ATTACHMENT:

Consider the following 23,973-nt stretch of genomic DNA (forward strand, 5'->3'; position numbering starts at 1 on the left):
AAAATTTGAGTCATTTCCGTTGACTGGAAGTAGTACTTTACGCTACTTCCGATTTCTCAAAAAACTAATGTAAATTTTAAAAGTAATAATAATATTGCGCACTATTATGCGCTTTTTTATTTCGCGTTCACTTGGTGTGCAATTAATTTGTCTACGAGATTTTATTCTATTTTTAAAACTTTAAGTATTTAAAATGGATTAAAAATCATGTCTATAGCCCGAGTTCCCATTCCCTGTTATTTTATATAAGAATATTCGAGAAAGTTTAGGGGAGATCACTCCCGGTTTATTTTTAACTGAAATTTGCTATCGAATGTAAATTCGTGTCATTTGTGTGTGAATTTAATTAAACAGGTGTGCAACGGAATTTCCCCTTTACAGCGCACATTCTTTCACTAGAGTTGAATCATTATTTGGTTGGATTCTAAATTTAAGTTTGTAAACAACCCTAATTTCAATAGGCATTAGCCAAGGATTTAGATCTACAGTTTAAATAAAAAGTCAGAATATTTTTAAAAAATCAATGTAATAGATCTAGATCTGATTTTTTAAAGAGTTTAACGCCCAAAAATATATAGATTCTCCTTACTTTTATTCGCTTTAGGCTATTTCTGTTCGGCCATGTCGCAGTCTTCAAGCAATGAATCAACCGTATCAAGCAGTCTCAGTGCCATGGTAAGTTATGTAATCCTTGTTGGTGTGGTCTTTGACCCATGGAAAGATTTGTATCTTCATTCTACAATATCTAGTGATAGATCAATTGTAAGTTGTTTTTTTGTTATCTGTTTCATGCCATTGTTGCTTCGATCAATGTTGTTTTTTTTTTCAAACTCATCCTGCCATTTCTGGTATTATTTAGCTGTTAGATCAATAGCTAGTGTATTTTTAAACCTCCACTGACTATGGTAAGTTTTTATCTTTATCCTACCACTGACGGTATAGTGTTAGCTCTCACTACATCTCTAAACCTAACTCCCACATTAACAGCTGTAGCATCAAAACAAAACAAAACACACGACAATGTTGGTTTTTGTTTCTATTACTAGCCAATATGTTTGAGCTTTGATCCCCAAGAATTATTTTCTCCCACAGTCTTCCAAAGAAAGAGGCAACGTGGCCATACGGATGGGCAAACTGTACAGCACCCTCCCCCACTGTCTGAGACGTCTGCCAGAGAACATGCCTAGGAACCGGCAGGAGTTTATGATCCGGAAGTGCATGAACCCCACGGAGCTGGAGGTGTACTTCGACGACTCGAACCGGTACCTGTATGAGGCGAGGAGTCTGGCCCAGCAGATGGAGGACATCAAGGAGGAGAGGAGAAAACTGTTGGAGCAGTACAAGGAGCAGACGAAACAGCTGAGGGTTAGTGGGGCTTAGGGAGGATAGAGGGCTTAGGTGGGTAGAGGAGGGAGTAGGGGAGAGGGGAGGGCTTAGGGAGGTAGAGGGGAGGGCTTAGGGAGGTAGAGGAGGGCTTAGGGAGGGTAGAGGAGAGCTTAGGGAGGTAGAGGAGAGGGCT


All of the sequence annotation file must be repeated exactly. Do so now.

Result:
Consider the following 23,973-nt stretch of genomic DNA (forward strand, 5'->3'; position numbering starts at 1 on the left):
AAAATTTGAGTCATTTCCGTTGACTGGAAGTAGTACTTTACGCTACTTCCGATTTCTCAAAAAACTAATGTAAATTTTAAAAGTAATAATAATATTGCGCACTATTATGCGCTTTTTTATTTCGCGTTCACTTGGTGTGCAATTAATTTGTCTACGAGATTTTATTCTATTTTTAAAACTTTAAGTATTTAAAATGGATTAAAAATCATGTCTATAGCCCGAGTTCCCATTCCCTGTTATTTTATATAAGAATATTCGAGAAAGTTTAGGGGAGATCACTCCCGGTTTATTTTTAACTGAAATTTGCTATCGAATGTAAATTCGTGTCATTTGTGTGTGAATTTAATTAAACAGGTGTGCAACGGAATTTCCCCTTTACAGCGCACATTCTTTCACTAGAGTTGAATCATTATTTGGTTGGATTCTAAATTTAAGTTTGTAAACAACCCTAATTTCAATAGGCATTAGCCAAGGATTTAGATCTACAGTTTAAATAAAAAGTCAGAATATTTTTAAAAAATCAATGTAATAGATCTAGATCTGATTTTTTAAAGAGTTTAACGCCCAAAAATATATAGATTCTCCTTACTTTTATTCGCTTTAGGCTATTTCTGTTCGGCCATGTCGCAGTCTTCAAGCAATGAATCAACCGTATCAAGCAGTCTCAGTGCCATGGTAAGTTATGTAATCCTTGTTGGTGTGGTCTTTGACCCATGGAAAGATTTGTATCTTCATTCTACAATATCTAGTGATAGATCAATTGTAAGTTGTTTTTTTGTTATCTGTTTCATGCCATTGTTGCTTCGATCAATGTTGTTTTTTTTTTCAAACTCATCCTGCCATTTCTGGTATTATTTAGCTGTTAGATCAATAGCTAGTGTATTTTTAAACCTCCACTGACTATGGTAAGTTTTTATCTTTATCCTACCACTGACGGTATAGTGTTAGCTCTCACTACATCTCTAAACCTAACTCCCACATTAACAGCTGTAGCATCAAAACAAAACAAAACACACGACAATGTTGGTTTTTGTTTCTATTACTAGCCAATATGTTTGAGCTTTGATCCCCAAGAATTATTTTCTCCCACAGTCTTCCAAAGAAAGAGGCAACGTGGCCATACGGATGGGCAAACTGTACAGCACCCTCCCCCACTGTCTGAGACGTCTGCCAGAGAACATGCCTAGGAACCGGCAGGAGTTTATGATCCGGAAGTGCATGAACCCCACGGAGCTGGAGGTGTACTTCGACGACTCGAACCGGTACCTGTATGAGGCGAGGAGTCTGGCCCAGCAGATGGAGGACATCAAGGAGGAGAGGAGAAAACTGTTGGAGCAGTACAAGGAGCAGACGAAACAGCTGAGGGTTAGTGGGGCTTAGGGAGGATAGAGGGCTTAGGTGGGTAGAGGAGGGAGTAGGGGAGAGGGGAGGGCTTAGGGAGGTAGAGGGGAGGGCTTAGGGAGGTAGAGGAGGGCTTAGGGAGGGTAGAGGAGAGCTTAGGGAGGTAGAGGAGAGGGCT